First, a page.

Now I know what you are saying, “Dr. Housing Bubble, you are such a neg-head permabear. Why are you trying to make me sad?” Yes, I’m the life of any party. Can you imagine spoiling the fun at a cocktail party talking about CDOs and massive resets with folks that made a mint flipping? No worries, I’m happy to collect my funds from shorting the herd and investing against the grain. Bulls make money, bears make money, and pigs get slaughtered.
But let us run a quick hypothetical. From the above analysis we know that many of these folks will try to pony up and make the new higher payments. So if John and Mary Debthead currently have a payment of $1,500 and there payment goes up to $2,000, where does that $500 go in the economy? Instead of John and Mary buying another disposable DVD player they are now facing a squeeze on their discretionary income. This is known as the reverse wealth effect. If you have a fixed payment such as housing eating up a larger portion of your monthly bill you must forgo something.
Now this leads us to the much touted fact that 70% of our economy depends on consumer spending. And considering that our savings rate is negative we do a damn good job spending every penny we got. So even a slight jump of $500 a month on a housing payment, the ramifications millions of times over is large. And we know many folks are facing resets of $1,000 to $2,000 a month.
A simplified equation can look like:
Rates reset = More Money to Home = Less Money on Consumer Goods = Contraction in the Economy
I loved it when Professors would explain stuff like this. It makes such perfect sense and all us in the bear camp saw this subprime “surprise” way in the past.
Bend it Like the Foreigners
Even though my above equation isn’t exactly E=mc squared there is a lot of truth in it. And there is another equation that we will be hearing a lot about:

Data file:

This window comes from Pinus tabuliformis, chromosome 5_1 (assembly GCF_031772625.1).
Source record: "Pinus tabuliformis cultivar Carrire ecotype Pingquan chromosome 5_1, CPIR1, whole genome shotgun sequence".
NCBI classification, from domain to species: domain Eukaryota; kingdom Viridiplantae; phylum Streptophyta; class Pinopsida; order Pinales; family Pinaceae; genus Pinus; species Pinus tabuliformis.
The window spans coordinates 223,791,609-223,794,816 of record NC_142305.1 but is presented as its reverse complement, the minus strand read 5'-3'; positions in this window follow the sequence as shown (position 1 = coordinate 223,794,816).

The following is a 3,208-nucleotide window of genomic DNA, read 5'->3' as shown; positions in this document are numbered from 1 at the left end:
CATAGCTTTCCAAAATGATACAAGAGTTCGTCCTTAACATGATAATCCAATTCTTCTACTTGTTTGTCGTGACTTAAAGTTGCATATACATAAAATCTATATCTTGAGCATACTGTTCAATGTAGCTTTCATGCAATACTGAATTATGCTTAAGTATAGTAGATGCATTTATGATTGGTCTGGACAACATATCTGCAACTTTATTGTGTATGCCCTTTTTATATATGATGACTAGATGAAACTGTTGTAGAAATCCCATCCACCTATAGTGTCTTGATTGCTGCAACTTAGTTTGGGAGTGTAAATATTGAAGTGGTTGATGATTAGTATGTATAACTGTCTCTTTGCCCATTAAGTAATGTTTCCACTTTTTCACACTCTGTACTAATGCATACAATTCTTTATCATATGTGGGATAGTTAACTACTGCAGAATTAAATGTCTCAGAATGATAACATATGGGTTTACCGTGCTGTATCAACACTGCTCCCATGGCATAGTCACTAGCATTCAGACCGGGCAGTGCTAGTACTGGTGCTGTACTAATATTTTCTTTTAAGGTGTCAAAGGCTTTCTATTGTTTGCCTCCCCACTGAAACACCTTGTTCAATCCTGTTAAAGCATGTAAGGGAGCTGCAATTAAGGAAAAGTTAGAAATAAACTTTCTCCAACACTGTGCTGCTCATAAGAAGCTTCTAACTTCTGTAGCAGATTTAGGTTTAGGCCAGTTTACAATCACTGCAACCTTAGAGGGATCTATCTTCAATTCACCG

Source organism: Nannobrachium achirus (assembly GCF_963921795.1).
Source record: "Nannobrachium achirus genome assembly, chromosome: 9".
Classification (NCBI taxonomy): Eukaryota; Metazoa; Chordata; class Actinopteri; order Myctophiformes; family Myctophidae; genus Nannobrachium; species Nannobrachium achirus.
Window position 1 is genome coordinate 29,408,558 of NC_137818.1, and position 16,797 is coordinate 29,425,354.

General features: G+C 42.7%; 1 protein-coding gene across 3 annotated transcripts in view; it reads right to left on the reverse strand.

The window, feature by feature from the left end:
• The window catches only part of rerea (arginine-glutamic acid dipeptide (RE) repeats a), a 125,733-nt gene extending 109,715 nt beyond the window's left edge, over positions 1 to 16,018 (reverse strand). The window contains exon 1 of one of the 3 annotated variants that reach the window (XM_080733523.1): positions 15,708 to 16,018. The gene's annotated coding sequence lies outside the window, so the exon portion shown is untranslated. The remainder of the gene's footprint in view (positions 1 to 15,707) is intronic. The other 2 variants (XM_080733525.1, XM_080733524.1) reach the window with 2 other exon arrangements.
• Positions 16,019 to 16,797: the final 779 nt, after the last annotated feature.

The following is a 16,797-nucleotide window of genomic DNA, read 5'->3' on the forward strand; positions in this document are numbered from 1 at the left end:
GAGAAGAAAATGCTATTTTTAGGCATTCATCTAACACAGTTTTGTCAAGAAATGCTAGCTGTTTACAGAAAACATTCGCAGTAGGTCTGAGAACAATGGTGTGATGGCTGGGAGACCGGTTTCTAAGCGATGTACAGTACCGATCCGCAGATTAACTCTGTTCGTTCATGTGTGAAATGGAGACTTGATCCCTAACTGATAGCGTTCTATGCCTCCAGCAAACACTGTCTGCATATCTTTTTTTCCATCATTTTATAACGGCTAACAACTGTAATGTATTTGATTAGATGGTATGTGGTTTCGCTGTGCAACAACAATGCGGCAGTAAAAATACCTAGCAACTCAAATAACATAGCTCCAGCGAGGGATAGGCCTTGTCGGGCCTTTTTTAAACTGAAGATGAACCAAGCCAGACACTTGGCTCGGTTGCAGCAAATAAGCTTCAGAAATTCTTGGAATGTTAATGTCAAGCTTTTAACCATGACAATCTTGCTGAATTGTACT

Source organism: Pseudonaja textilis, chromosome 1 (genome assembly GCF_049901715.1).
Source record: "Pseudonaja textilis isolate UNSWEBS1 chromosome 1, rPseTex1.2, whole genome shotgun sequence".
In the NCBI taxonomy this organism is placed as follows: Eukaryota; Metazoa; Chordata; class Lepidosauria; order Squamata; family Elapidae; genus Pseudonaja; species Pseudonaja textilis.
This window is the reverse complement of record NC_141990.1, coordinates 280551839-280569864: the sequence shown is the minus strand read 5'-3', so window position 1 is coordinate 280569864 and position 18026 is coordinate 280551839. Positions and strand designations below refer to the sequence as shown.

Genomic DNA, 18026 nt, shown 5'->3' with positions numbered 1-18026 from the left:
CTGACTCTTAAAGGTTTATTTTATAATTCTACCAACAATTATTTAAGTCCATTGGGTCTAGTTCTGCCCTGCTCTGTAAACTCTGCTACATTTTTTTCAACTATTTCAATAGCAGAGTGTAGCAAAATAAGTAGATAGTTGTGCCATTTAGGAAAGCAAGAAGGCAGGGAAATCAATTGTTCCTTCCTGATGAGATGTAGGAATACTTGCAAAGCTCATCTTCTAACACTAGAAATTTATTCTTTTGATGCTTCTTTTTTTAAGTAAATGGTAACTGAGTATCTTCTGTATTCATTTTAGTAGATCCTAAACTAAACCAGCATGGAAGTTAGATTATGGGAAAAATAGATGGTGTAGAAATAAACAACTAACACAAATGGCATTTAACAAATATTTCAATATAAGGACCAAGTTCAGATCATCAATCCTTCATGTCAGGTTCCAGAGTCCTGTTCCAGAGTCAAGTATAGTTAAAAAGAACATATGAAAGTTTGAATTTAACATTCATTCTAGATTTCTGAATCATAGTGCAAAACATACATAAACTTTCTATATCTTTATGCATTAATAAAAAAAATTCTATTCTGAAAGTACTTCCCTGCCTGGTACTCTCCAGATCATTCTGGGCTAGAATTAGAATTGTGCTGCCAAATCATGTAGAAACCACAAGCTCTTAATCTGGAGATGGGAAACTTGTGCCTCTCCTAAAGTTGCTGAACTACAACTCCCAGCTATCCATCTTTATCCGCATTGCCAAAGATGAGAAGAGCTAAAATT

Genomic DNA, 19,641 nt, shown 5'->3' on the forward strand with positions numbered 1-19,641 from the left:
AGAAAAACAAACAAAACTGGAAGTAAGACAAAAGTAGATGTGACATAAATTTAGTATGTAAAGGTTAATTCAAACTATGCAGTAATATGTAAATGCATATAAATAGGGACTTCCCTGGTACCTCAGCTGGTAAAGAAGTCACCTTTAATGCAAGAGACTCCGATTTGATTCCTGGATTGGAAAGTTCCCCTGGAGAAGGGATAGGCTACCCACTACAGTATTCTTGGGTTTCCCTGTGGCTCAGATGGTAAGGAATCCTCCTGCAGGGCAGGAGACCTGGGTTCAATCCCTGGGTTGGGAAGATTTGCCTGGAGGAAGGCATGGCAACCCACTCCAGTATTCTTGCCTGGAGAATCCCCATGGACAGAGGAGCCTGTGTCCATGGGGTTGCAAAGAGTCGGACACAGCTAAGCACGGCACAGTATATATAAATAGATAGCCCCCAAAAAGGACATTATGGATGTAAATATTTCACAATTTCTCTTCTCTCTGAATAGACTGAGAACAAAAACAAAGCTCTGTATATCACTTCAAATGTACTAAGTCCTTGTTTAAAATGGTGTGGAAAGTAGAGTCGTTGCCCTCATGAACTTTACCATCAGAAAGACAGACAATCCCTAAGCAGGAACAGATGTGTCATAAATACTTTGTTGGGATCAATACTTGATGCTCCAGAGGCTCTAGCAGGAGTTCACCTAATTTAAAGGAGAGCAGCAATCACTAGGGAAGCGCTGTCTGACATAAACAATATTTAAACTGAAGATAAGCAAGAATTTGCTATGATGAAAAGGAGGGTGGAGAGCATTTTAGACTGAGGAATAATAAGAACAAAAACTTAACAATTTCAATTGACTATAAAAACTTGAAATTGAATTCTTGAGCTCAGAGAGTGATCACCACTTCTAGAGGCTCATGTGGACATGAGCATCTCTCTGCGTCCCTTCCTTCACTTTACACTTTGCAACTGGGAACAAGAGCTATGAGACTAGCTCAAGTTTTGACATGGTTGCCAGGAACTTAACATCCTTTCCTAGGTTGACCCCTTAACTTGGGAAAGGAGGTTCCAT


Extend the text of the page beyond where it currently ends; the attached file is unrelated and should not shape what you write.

We buy foreign goods = they buy our bonds = We get goods while they build a trade surplus
Simple right? So how does this look in our society? Just go to Wal-Mart and marvel at the amazing stuff we spend our discretionary money on. Now imagine what will happen to all this stuff when payments jump. You can’t buy something with money you don’t have. And considering the average American has close to $9,000 in credit card debt many are already financially strapped. Remember the market “crash” we had a few weeks ago? Why did this happen? Well one of the main reasons was talk of credit tightening. We’ve gotten to the point in the game were the only way to keep this going is by making money more abundant. But this creates inflation and ties the Feds hands because in order to keep housing going they need to drop rates. But the CPI and PPI, which are horrible indicators anyways, are still showing signs of inflation. Well of course it is! That is exactly what happens when you print too much money. And now we have a mortgage time bomb that will go off at a calculating pace while we head into a recession. Mark these words, there is nothing that will keep us from a recession. The plague is set in stone and the bush is burning, read these things for what they are.